In visual art, the line is everything. It starts and completes the piece, and it intersects and interweaves all that is within. As anyone who ever went to art school can attest, trying to make free-hand straight lines and perfect circles was often a lesson in futility.
That's one of the elements that makes Line / Align / Realign so fascinating. Opening Saturday, Nov. 26 from 5 to 8 p.m. at the City Heights Performance Annex (3791 Fairmount Ave.), the group exhibition attempts to explore how artists use lines, as well as how their approach is often as varying as the art itself. The show was originally meant to showcase local and national artists who were graduates and alumni of the Vermont College of Fine Arts, but co-curator Michael Ruiz points out that they wanted to include other artists as well.
"It was important to highlight the work of the folks who've graduated from the school and who are working artists in the community, but just as important was to explore how that work collaborates or parallels with other local artists," says Ruiz. "What I've found is that the connections are actually pretty strong."
For the exhibition, Ruiz curated a varied cast of artists working in a variety of mediums. From paint and photography, to sculpture and video, over a dozen names will be showcased. One of the local artists in the exhibition is Melissa Walter, an illustrator who specializes in highly detailed and geometrical pattern pieces that attempt to explain the universe. Regional works include a sound piece by Renee Lauzon, poetry-based works from Barbara Rickman and paintings from Blair Vaughn-Gruler. The opening will also feature music from DJ Aki Kharmicel and DJ Uplift. Ruiz hopes the exhibition works as a catalyst for artists, who might not otherwise think their work has anything in common, to see the dualities and consider working together.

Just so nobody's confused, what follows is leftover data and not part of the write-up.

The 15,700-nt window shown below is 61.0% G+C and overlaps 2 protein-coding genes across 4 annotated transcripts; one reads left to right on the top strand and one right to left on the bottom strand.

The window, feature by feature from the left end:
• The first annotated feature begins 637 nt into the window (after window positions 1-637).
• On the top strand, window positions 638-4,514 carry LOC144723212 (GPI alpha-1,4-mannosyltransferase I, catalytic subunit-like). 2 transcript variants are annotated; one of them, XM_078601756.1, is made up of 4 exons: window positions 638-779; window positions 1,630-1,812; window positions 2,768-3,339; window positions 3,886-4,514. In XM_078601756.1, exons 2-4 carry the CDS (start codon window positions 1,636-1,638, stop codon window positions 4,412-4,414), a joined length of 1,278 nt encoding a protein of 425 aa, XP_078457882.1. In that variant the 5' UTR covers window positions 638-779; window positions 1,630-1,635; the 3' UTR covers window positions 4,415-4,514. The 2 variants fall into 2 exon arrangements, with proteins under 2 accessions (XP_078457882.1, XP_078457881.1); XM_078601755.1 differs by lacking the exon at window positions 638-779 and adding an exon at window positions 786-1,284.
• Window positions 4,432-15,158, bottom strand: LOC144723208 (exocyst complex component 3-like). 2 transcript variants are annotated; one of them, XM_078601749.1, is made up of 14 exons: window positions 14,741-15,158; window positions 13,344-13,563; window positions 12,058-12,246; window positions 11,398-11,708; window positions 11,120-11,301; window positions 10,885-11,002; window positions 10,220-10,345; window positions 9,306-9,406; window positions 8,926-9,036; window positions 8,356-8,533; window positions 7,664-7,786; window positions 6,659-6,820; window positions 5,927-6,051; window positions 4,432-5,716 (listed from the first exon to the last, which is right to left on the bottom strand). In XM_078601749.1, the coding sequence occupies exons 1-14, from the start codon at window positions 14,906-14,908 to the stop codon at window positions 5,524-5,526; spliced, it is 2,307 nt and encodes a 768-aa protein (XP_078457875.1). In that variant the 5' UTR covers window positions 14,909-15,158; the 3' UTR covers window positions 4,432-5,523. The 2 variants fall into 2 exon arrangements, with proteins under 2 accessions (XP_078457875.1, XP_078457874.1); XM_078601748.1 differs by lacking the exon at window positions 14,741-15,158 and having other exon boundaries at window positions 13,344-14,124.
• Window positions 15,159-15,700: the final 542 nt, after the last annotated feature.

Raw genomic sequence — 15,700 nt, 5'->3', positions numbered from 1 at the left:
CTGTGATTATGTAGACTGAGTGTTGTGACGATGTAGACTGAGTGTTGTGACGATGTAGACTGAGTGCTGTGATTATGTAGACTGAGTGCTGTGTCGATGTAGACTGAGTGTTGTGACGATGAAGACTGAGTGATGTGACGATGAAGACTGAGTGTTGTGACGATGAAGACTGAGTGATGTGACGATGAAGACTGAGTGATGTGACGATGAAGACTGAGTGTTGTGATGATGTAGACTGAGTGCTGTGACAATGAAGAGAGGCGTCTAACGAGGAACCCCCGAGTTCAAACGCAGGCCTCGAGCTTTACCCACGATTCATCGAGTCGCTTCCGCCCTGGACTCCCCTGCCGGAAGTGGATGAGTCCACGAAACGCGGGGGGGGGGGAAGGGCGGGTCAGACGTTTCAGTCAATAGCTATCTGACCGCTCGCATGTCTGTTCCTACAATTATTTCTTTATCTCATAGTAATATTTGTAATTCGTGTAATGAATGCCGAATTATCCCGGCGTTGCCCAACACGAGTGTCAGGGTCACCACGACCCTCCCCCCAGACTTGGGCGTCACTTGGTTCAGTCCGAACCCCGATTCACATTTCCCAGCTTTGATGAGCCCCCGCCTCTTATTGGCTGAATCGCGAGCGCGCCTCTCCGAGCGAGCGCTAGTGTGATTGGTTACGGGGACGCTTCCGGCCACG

"This is something that's just beginning," Ruiz says. "It's really an attempt to create locally grown artists and communities that help support each other."
After a stressful Black Friday, we'd like to think that it's time for some much-needed booze. Now in its second year, the Adams Avenue Spirit Stroll is a great way to support the avenue's hoods (University Heights, Normal Heights and Kensington) on Small Business Saturday. From 2 to 5 p.m. on Saturday, Nov. 26, patrons can sip holiday-themed cocktails at a variety of independently owned restaurants and stores. For $24, you can taste 14 different cocktails. Some of our favorite locations include Jaynes Gastropub, Polite Provisions and Sycamore Den, but there are even less likely businesses involved in the stroll such as Cal Coast Bicycles and Villainous Lair Comics. We're not sure what those mysterious cocktails will be (a bike or Green Lantern-themed martini?), but check out the full list of participating venues available at adamsavenuebusiness.com.
We all miss David Bowie, and while no amount of musical tribute nights or midnight screenings of Labyrinth seem to fill the void, they still offer a touching reminder of just how much musical awesomeness he left behind. No one knows this more than Seu Jorge, the Brazilian musician who readers might remember as the scene-stealing, singing sailor in Wes Anderson's The Life Aquatic. His covers of Bowie songs sung in Portuguese will be the centerpiece of The Life Aquatic—A Tribute to David Bowie, a one-night concert featuring Jorge playing songs from the movie, as well as deeper cuts audiences may not have heard yet. It happens Wednesday, Nov. 30 at 9 p.m. at the Balboa Theatre (868 Fourth Ave.). Tickets start at $39.50 at sandiegotheatres.org.